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Gut Check: A’s Will Overachieve

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This headline comes with myriad disclaimers, starting with the acknowledgement that I don’t think the current squad is long on talent. So the A’s could win 78 games and be accused of nicely overachieving.

Also, you should check your cholesterol after reading anything I write during spring training, owing to the many grains of salt it takes to properly calibrate my unabashed optimism in late February and throughout March.

That being said, there is a palpable change around these here parts that began with the Dave Kaval-ry boldly announcing that plans for a new stadium would be confirmed and revealed in 2017. Granted, a new stadium next decade and 8-16 gourmet food trucks aren’t going to get the A’s past the Texas Rangers this season.

So why is my gut telling me that however good Oakland should be on paper, on the field they will be better? No, it’s not just the daily "feel good" stories about which player is also healthy and in the best shape of his life. It’s the devil that is in the details of the news coming out of Arizona.

On Sunday, we heard Rajai Davis waxing poetic about how genuinely thrilled he is to be back in the green and gold, putting his fashion where his mouth was by donning his jersey and shoes over slacks and dress shoes. This could be a Yonder Alonso redux: a player who loves the A’s but can’t really get on base for them. But one thing Rajai has always brought, along with enthusiasm, is the ability to change games with his speed.

The Billy Ball team which stunned the league in 1981 energized itself and its fan base with speed and derring do, and if you’re cynical about overcoming a lack of talent remember that the 1981 A’s infield featured Wayne Gross, Mickey Klutts, Fred Stanley, Rob Picciolo, Shooty Babbitt, Keith Drumright, and Dave Revering.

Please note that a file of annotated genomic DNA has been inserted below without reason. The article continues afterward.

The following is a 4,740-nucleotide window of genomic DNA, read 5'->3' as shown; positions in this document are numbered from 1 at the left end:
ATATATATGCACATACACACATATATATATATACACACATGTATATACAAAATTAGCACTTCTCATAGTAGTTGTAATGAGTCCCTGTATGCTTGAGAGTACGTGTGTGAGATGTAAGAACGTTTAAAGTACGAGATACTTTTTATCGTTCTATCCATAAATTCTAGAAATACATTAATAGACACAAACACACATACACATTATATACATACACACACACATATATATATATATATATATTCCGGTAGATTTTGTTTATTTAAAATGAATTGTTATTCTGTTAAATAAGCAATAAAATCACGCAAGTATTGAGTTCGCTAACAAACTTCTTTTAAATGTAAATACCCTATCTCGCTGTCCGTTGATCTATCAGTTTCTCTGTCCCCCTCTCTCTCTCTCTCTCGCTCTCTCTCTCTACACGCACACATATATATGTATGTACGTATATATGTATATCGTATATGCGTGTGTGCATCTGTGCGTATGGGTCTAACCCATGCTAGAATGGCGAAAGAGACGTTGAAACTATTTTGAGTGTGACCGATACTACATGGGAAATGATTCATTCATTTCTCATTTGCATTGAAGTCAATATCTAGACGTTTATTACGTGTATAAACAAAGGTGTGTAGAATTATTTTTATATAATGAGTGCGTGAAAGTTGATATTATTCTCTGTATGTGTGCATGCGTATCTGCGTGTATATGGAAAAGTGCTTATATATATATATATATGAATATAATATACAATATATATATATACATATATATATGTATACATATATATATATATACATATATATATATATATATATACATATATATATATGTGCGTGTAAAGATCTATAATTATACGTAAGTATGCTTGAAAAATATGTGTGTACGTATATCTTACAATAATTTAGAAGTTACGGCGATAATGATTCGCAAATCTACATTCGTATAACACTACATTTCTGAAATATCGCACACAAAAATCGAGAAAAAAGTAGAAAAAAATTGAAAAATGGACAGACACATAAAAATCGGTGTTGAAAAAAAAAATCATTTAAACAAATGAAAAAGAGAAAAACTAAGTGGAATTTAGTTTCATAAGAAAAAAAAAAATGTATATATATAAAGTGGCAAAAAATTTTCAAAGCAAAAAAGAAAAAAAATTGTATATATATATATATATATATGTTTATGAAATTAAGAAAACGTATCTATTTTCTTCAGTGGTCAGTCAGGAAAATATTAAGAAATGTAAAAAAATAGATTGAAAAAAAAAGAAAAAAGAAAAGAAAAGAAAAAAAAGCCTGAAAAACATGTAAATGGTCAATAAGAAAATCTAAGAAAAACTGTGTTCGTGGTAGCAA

Then this morning I read about the other Davis, Khris, and his decision to skip representing Mexico in the World Baseball Classic in order to better prepare for the 2017 A’s season. You would more expect this from a player on a team expected to challenge for the World Series. What is more alluring than the chance to show your pride for your home country (or at least one of your parents’ home countries)? Apparently, Davis’ pride lies in the heart of Oakland — where the article reveals he moved this past winter.

When you read quotes like, "I got to just feel the heart of the city; that’s basically the purpose why I was there...I wanted to feel Oakland. I love it, honestly, I love the city," from a player explaining why he will forego representing a country in the WBC so as to best prepare for Oakland’s 2017 season, you realize no one is conceding 2017 yet because the sense of excitement, resolve, commitment, and organizational pride is too high. That’s...like...really cool.

It feels like an extension of the burst of loyalty, hope, and rejuvenation Kaval has brought to Oakland’s fan base and organization. It’s not just the fans who feel it, it’s the players who feel it and are buying in. All in, it appears.

Remember, it’s one thing to offer pleasant spring training sound bytes and another to pack your bags and relocate. If actions speak louder than words, actions suggest that from the food, to the overall ballpark experience and atmosphere, to players wanting to be here and do what it takes to win, it’s a new day in Oakland.

And there is talent. Just as the 1981 team had a laughable infield but an enviable outfield (Rickey Henderson, Dwayne Murphy, Tony Armas), a pathetic bullpen but deep rotation (all of whose arms would fall off, in beautiful synchronicity, on the same autumn evening), the 2017 A’s do have talent.

There is ample upside in the septet of Sonny Gray, Sean Manaea, Jharel Cotton, Kendall Graveman, Andrew Triggs, Jesse Hahn, and Frankie Montas. No it is not likely, but in a "things roll right" scenario you could wind up with a rotation of four #2 SPs in Gray, Manaea, Cotton, and Montas, and a #3 SP in Hahn, with Graveman still left over. Khris Davis can legitimately mash, Ryon Healy might be an actual real hitter developed by the A’s, Rajai Davis can steal bases at a league-leading clip, Matt Joyce has on base skills, the bullpen is deep, and so on.

So like the 1981 A’s (who opened the season 11-0, 17-1, and won the division’s first half in a strike-interrupted campaign), these 2017 A’s have some upside and some holes, and a sense of infectious energy and an auspicious dose of "We don’t know we’re not supposed to be good because this is our home and we believe."

Again, all that and $3.50 will get you a latte. You could project the A’s on paper and add 10 wins and you would still fall short of the playoffs. All of which was true 36 years ago and all of which won’t stop the 2017 A’s if it’s just meant to be. Heck, I’ve already got the "Davis Bash Brothers" down for 40 HRs, 3 of them from Rajai!

Get ready for some overachievement because your team is ready.